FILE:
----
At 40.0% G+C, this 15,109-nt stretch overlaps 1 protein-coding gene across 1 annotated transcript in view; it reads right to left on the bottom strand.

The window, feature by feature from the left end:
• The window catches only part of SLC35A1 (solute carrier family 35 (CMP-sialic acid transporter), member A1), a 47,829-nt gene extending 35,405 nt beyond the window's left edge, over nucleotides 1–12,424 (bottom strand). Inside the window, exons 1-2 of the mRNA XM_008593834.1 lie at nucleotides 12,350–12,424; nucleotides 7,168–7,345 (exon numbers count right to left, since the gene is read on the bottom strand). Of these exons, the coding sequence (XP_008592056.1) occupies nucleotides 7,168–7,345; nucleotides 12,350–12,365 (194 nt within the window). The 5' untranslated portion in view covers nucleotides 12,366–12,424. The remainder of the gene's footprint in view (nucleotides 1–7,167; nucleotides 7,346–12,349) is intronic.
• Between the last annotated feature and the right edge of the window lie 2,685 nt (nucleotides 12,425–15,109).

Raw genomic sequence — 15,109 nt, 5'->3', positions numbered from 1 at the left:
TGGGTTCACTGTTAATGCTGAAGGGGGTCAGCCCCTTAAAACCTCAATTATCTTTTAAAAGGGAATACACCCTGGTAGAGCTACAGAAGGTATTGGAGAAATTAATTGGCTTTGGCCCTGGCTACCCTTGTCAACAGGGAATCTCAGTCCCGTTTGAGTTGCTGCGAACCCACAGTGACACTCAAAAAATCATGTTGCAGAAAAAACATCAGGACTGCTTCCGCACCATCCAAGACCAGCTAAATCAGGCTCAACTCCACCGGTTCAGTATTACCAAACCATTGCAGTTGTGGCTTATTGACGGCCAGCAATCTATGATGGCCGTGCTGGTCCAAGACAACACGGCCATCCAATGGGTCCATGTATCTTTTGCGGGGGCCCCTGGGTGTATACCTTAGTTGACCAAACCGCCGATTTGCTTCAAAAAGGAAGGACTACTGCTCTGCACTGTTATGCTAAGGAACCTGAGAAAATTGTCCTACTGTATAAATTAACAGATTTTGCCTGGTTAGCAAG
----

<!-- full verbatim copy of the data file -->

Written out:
At 40.0% G+C, this 15,109-nt stretch overlaps 1 protein-coding gene across 1 annotated transcript in view; it reads right to left on the bottom strand.

The window, feature by feature from the left end:
• The window catches only part of SLC35A1 (solute carrier family 35 (CMP-sialic acid transporter), member A1), a 47,829-nt gene extending 35,405 nt beyond the window's left edge, over nucleotides 1–12,424 (bottom strand). Inside the window, exons 1-2 of the mRNA XM_008593834.1 lie at nucleotides 12,350–12,424; nucleotides 7,168–7,345 (exon numbers count right to left, since the gene is read on the bottom strand). Of these exons, the coding sequence (XP_008592056.1) occupies nucleotides 7,168–7,345; nucleotides 12,350–12,365 (194 nt within the window). The 5' untranslated portion in view covers nucleotides 12,366–12,424. The remainder of the gene's footprint in view (nucleotides 1–7,167; nucleotides 7,346–12,349) is intronic.
• Between the last annotated feature and the right edge of the window lie 2,685 nt (nucleotides 12,425–15,109).

Raw genomic sequence — 15,109 nt, 5'->3', positions numbered from 1 at the left:
TGGGTTCACTGTTAATGCTGAAGGGGGTCAGCCCCTTAAAACCTCAATTATCTTTTAAAAGGGAATACACCCTGGTAGAGCTACAGAAGGTATTGGAGAAATTAATTGGCTTTGGCCCTGGCTACCCTTGTCAACAGGGAATCTCAGTCCCGTTTGAGTTGCTGCGAACCCACAGTGACACTCAAAAAATCATGTTGCAGAAAAAACATCAGGACTGCTTCCGCACCATCCAAGACCAGCTAAATCAGGCTCAACTCCACCGGTTCAGTATTACCAAACCATTGCAGTTGTGGCTTATTGACGGCCAGCAATCTATGATGGCCGTGCTGGTCCAAGACAACACGGCCATCCAATGGGTCCATGTATCTTTTGCGGGGGCCCCTGGGTGTATACCTTAGTTGACCAAACCGCCGATTTGCTTCAAAAAGGAAGGACTACTGCTCTGCACTGTTATGCTAAGGAACCTGAGAAAATTGTCCTACTGTATAAATTAACAGATTTTGCCTGGTTAGCAAG